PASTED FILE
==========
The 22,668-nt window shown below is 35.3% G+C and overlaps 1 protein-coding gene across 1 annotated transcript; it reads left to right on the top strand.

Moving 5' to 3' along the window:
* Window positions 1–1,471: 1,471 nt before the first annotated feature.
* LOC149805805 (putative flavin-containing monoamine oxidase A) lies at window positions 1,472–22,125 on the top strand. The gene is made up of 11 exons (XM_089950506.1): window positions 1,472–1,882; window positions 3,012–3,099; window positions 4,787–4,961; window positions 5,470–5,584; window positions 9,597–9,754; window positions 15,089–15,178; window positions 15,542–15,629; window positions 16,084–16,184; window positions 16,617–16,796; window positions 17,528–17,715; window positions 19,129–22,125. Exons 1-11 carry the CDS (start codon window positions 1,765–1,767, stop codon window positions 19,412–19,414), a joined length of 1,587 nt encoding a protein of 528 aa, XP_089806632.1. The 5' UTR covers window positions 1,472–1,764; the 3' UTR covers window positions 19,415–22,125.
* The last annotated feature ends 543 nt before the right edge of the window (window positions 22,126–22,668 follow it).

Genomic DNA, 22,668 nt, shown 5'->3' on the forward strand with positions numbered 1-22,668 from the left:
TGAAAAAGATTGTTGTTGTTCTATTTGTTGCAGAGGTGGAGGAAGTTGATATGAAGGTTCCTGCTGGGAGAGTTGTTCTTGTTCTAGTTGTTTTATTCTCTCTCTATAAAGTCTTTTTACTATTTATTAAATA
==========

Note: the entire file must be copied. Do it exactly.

The 22,668-nt window shown below is 35.3% G+C and overlaps 1 protein-coding gene across 1 annotated transcript; it reads left to right on the top strand.

Moving 5' to 3' along the window:
* Window positions 1–1,471: 1,471 nt before the first annotated feature.
* LOC149805805 (putative flavin-containing monoamine oxidase A) lies at window positions 1,472–22,125 on the top strand. The gene is made up of 11 exons (XM_089950506.1): window positions 1,472–1,882; window positions 3,012–3,099; window positions 4,787–4,961; window positions 5,470–5,584; window positions 9,597–9,754; window positions 15,089–15,178; window positions 15,542–15,629; window positions 16,084–16,184; window positions 16,617–16,796; window positions 17,528–17,715; window positions 19,129–22,125. Exons 1-11 carry the CDS (start codon window positions 1,765–1,767, stop codon window positions 19,412–19,414), a joined length of 1,587 nt encoding a protein of 528 aa, XP_089806632.1. The 5' UTR covers window positions 1,472–1,764; the 3' UTR covers window positions 19,415–22,125.
* The last annotated feature ends 543 nt before the right edge of the window (window positions 22,126–22,668 follow it).

Genomic DNA, 22,668 nt, shown 5'->3' on the forward strand with positions numbered 1-22,668 from the left:
TGAAAAAGATTGTTGTTGTTCTATTTGTTGCAGAGGTGGAGGAAGTTGATATGAAGGTTCCTGCTGGGAGAGTTGTTCTTGTTCTAGTTGTTTTATTCTCTCTCTATAAAGTCTTTTTACTATTTATTAAATA